Why Charles Krauthammer Gets it Wrong on the Redskins


The first wrong assumption that Krauthammer makes in his article calling for the abolition of the name is treating Redskins like the name of an ethnic group.

If you were detailing the ethnic composition of Congress, you wouldn’t say: “Well, to start with, there are 44 Negroes.”…

Similarly, regarding the further ethnic breakdown of Congress, you wouldn’t say: “And by my count, there are two redskins.” It’s inconceivable, because no matter how the word was used 80 years ago, it carries invidious connotations today.

If you don’t count the United Negro College Fund or the National Association for the Advancement of Colored People. So clearly those words are not irrevocably offensive.

But that’s not the language we use today to refer the people. The Redskins are not a people, they’re a sports team. The question isn’t even of racial offensiveness. There is no great movement of Indians to outlaw Indian-based names. It’s at best met with disinterest.

The people most obsessed with this question are white people. Mostly white liberals. This is a debate that white liberals and white conservatives are having over political correctness.

Krauthammer admits as much;

I know there are surveys that say that most Native Americans aren’t bothered by the word. But that’s not the point. My objection is not rooted in pressure from various minorities or fear of public polls or public scolds…

I wouldn’t want to use a word that defines a people — living or dead, offended or not — in a most demeaning way. It’s not a question of who or how many had their feelings hurt, but whether you want to associate yourself with a word that, for whatever historical reason having nothing to do with you, carries inherently derogatory connotations.

But can a word be derogatory if the people it is describing don’t find it derogatory? Isn’t he really saying that he is choosing to be offended on behalf of people who aren’t offended because that’s his moral standard. And then who defines what is derogatory? People who are offended by things on behalf of other people?

“The fact is, however, that words don’t stand still. They evolve,” Krauthammer says.

But he’s not describing the evolution of language. He’s describing the evolution of political language.

Fifty years ago the preferred, most respectful term for African-Americans was Negro. … And then, for complicated historical reasons (having to do with the black-power and “black is beautiful” movements), usage changed. The preferred term is now black or African American.

Years ago, the word “retarded” emerged as the enlightened substitute for such cruel terms as “feeble-minded” or “mongoloid.” Today, however, it is considered a form of denigration, having been replaced by the clumsy but now conventional “developmentally disabled.” There is no particular logic to this evolution. But it’s a social fact.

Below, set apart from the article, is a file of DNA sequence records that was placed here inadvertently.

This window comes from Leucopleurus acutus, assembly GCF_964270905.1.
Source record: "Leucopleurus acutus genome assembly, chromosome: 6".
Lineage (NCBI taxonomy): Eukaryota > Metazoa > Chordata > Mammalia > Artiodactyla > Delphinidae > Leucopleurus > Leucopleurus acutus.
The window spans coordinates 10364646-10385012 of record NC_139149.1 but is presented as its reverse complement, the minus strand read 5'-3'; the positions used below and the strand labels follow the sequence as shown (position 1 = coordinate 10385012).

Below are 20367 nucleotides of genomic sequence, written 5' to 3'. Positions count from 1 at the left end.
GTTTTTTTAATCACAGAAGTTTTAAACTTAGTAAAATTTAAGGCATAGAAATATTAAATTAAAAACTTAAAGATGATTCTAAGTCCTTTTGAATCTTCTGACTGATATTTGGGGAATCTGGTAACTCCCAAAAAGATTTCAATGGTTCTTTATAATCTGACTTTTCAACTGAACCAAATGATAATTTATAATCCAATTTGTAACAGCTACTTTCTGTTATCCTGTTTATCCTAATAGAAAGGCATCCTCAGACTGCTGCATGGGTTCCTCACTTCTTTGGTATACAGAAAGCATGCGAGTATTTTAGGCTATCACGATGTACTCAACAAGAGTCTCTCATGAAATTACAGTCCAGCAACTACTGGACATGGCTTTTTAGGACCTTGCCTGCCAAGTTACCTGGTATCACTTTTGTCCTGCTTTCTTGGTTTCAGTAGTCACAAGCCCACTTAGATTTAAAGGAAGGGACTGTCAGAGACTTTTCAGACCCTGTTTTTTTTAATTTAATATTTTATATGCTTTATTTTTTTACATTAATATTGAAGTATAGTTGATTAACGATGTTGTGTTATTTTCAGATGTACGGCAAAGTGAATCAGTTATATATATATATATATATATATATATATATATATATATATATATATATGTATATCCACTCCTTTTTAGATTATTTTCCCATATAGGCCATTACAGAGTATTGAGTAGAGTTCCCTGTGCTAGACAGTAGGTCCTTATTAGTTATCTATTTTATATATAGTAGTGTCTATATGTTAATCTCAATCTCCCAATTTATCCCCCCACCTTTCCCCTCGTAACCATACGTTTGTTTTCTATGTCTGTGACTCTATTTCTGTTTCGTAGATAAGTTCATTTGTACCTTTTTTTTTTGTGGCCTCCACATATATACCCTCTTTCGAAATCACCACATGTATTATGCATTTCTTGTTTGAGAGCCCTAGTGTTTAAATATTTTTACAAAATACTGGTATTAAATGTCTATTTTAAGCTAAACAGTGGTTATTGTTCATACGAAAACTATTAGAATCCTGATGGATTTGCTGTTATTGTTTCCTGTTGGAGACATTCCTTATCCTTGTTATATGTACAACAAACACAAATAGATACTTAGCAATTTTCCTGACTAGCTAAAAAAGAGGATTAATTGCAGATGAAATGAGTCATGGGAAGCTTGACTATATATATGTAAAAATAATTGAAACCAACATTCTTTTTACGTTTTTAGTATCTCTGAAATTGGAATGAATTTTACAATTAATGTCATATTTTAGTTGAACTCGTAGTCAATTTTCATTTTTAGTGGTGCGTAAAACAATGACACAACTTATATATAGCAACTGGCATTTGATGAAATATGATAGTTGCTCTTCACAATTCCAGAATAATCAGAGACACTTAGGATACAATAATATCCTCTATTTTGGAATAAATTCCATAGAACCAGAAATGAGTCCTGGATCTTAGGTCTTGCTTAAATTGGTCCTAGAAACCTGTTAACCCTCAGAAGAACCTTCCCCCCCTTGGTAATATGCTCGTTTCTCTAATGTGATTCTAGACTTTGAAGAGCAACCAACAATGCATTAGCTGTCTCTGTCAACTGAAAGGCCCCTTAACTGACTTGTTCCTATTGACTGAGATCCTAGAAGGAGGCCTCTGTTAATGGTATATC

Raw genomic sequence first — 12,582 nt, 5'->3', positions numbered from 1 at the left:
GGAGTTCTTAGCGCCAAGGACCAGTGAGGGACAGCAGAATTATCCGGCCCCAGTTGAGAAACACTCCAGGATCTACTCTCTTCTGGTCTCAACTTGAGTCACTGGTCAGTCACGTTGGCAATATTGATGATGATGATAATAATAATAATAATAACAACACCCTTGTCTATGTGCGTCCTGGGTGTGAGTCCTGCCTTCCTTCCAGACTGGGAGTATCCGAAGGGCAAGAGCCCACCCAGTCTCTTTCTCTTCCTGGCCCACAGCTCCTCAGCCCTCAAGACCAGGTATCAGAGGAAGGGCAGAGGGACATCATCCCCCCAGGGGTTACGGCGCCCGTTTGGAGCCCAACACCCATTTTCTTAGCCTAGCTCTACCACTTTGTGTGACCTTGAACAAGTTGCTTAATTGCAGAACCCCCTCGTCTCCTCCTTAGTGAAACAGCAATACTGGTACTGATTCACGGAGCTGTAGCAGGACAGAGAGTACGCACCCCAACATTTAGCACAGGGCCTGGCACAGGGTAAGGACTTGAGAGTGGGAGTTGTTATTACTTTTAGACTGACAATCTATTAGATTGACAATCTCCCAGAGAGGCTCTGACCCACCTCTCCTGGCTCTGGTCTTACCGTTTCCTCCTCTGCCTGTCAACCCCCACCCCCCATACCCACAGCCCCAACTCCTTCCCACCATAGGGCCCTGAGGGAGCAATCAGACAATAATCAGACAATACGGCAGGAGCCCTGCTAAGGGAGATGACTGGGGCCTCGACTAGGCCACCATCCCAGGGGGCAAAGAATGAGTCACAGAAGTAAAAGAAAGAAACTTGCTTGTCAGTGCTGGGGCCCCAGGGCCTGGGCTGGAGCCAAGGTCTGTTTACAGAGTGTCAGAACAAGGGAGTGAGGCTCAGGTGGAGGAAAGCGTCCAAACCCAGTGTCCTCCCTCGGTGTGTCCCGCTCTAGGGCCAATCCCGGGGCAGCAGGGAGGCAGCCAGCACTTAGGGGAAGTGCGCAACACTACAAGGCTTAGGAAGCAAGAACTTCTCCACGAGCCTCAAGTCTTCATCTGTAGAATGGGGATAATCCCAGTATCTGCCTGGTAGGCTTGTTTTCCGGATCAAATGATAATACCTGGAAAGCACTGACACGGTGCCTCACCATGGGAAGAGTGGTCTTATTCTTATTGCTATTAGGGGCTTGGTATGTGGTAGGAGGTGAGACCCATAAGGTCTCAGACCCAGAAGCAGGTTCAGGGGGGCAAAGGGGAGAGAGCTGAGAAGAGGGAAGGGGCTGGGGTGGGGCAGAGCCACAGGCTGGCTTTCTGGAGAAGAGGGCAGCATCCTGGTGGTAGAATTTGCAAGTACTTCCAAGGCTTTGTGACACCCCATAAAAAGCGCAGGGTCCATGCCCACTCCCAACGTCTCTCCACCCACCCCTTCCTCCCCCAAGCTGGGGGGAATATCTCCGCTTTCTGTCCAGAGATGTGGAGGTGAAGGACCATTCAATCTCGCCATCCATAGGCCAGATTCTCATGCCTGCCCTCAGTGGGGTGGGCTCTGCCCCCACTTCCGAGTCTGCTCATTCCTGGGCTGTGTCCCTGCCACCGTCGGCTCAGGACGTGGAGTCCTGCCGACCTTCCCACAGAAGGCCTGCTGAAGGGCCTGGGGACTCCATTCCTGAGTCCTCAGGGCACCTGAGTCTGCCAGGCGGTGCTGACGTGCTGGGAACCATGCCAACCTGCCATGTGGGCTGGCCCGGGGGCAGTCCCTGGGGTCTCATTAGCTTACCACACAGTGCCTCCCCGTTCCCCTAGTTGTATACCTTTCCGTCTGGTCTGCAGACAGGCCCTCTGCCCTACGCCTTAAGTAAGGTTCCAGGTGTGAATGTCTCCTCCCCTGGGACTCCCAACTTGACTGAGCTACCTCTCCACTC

As an unreconstructed social savage, I use the word retarded, both as an insult and a description. Maybe it’s because I see no point in chasing the euphemism treadmill.

The terms that Krauthammer describes are not an evolution. They are the replacement of language with bureaucratic terminology that no one uses in normal speech.

I have never met anyone who says Developmentally Disabled. If they want to use a euphemism, they use “Special”. Though that word too is now an insult because you can’t escape the euphemism treadmill and every euphemism for the thing will come to be an insult, except terms like “Developmentally Disabled” which no one uses outside formal contexts.

The same goes for African-American and Native-American. Most people just stick with Black and Indian. Black means the same thing as Negro. We just stopped using another language to say it in.  Neither Indian nor Black are particularly flattering. But multicultural societies don’t tend toward flattering names for other peoples, but for short and blunt ones.

The name Redskins is out of date. Like a lot of sports names.

Ask a Knicks fan to explain what his team name means. (It means Knickerbockers which was an insulting term that English settlers in New York used to call the Dutch settlers, who called them John Cheese, which became Yankee.)

Are a lot of Dutch people offended by The Knicks? Probably not. And it doesn’t actually matter. The team name has as little to do with making fun of the clothes Dutch people wore in the 1800s as the Redskins have with the Indians.

And the Yankees? Are a lot of Anglos in New York offended by a team name that calls them Cheeseaters?